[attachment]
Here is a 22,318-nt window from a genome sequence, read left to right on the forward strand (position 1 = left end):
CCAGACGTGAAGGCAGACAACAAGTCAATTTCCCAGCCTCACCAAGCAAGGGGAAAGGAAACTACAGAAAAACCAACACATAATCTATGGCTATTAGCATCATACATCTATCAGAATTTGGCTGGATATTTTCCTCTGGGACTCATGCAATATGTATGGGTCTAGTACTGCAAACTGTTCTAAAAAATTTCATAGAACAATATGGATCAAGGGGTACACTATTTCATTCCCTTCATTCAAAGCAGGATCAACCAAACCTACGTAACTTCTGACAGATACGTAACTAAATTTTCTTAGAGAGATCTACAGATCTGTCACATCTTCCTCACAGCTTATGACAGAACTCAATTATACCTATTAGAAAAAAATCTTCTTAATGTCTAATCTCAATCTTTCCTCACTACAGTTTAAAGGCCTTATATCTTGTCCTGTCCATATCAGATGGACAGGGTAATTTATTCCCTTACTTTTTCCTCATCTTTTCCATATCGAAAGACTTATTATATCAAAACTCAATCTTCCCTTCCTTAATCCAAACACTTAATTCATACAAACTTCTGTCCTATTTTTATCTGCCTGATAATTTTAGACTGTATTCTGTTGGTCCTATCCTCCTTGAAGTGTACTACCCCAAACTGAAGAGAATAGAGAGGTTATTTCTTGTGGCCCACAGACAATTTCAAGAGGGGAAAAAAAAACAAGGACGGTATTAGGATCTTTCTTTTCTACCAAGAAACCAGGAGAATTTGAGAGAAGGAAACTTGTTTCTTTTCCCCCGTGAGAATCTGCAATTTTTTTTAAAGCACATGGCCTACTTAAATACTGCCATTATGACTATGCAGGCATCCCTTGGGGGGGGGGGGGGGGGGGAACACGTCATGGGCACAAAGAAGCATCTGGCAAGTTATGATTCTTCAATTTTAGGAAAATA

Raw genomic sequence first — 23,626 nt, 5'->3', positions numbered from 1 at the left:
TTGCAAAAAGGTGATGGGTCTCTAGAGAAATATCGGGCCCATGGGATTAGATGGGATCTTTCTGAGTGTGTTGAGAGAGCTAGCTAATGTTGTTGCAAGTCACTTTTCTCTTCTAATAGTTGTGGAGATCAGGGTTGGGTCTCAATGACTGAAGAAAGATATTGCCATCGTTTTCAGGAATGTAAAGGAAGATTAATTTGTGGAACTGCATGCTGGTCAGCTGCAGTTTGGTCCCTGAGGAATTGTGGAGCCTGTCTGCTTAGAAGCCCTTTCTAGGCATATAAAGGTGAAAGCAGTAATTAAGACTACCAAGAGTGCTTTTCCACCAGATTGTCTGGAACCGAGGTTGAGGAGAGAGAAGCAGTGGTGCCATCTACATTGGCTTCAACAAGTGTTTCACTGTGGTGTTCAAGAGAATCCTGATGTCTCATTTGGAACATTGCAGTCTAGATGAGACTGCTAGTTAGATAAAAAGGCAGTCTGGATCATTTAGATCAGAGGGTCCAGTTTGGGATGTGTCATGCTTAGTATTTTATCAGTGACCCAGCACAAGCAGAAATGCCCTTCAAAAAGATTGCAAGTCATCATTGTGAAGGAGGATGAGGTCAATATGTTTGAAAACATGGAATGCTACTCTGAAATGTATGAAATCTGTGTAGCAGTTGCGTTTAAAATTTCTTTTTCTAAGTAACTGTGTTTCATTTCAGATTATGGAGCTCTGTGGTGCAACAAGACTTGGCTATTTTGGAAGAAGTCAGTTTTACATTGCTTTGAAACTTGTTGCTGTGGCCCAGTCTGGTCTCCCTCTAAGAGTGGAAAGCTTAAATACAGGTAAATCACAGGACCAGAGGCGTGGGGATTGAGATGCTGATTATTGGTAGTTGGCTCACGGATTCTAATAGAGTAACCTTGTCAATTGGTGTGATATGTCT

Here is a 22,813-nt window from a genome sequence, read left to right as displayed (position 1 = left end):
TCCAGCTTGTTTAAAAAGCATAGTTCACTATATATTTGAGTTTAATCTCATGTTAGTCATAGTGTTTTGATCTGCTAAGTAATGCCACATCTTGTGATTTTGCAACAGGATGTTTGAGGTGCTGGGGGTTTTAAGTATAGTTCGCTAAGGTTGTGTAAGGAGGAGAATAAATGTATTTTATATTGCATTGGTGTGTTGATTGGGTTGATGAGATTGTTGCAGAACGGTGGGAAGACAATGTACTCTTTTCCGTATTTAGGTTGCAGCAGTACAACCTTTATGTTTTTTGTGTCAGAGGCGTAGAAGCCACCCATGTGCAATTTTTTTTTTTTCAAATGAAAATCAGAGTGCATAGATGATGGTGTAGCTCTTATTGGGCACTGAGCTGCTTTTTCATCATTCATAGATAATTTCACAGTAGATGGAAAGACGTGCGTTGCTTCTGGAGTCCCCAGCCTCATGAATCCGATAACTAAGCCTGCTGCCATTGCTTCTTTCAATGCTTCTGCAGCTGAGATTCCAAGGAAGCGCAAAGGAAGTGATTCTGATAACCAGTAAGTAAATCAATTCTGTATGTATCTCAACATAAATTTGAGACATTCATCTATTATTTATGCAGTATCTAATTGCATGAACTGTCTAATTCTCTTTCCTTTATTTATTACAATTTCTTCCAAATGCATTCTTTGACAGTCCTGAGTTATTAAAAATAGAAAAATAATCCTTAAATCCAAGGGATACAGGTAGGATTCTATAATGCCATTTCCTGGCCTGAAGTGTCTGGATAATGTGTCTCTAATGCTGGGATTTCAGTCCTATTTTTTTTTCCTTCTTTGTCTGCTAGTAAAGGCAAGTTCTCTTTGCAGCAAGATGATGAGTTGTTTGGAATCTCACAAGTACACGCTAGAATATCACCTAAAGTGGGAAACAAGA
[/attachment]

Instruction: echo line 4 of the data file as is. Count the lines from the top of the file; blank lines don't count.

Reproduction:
TTGCAAAAAGGTGATGGGTCTCTAGAGAAATATCGGGCCCATGGGATTAGATGGGATCTTTCTGAGTGTGTTGAGAGAGCTAGCTAATGTTGTTGCAAGTCACTTTTCTCTTCTAATAGTTGTGGAGATCAGGGTTGGGTCTCAATGACTGAAGAAAGATATTGCCATCGTTTTCAGGAATGTAAAGGAAGATTAATTTGTGGAACTGCATGCTGGTCAGCTGCAGTTTGGTCCCTGAGGAATTGTGGAGCCTGTCTGCTTAGAAGCCCTTTCTAGGCATATAAAGGTGAAAGCAGTAATTAAGACTACCAAGAGTGCTTTTCCACCAGATTGTCTGGAACCGAGGTTGAGGAGAGAGAAGCAGTGGTGCCATCTACATTGGCTTCAACAAGTGTTTCACTGTGGTGTTCAAGAGAATCCTGATGTCTCATTTGGAACATTGCAGTCTAGATGAGACTGCTAGTTAGATAAAAAGGCAGTCTGGATCATTTAGATCAGAGGGTCCAGTTTGGGATGTGTCATGCTTAGTATTTTATCAGTGACCCAGCACAAGCAGAAATGCCCTTCAAAAAGATTGCAAGTCATCATTGTGAAGGAGGATGAGGTCAATATGTTTGAAAACATGGAATGCTACTCTGAAATGTATGAAATCTGTGTAGCAGTTGCGTTTAAAATTTCTTTTTCTAAGTAACTGTGTTTCATTTCAGATTATGGAGCTCTGTGGTGCAACAAGACTTGGCTATTTTGGAAGAAGTCAGTTTTACATTGCTTTGAAACTTGTTGCTGTGGCCCAGTCTGGTCTCCCTCTAAGAGTGGAAAGCTTAAATACAGGTAAATCACAGGACCAGAGGCGTGGGGATTGAGATGCTGATTATTGGTAGTTGGCTCACGGATTCTAATAGAGTAACCTTGTCAATTGGTGTGATATGTCT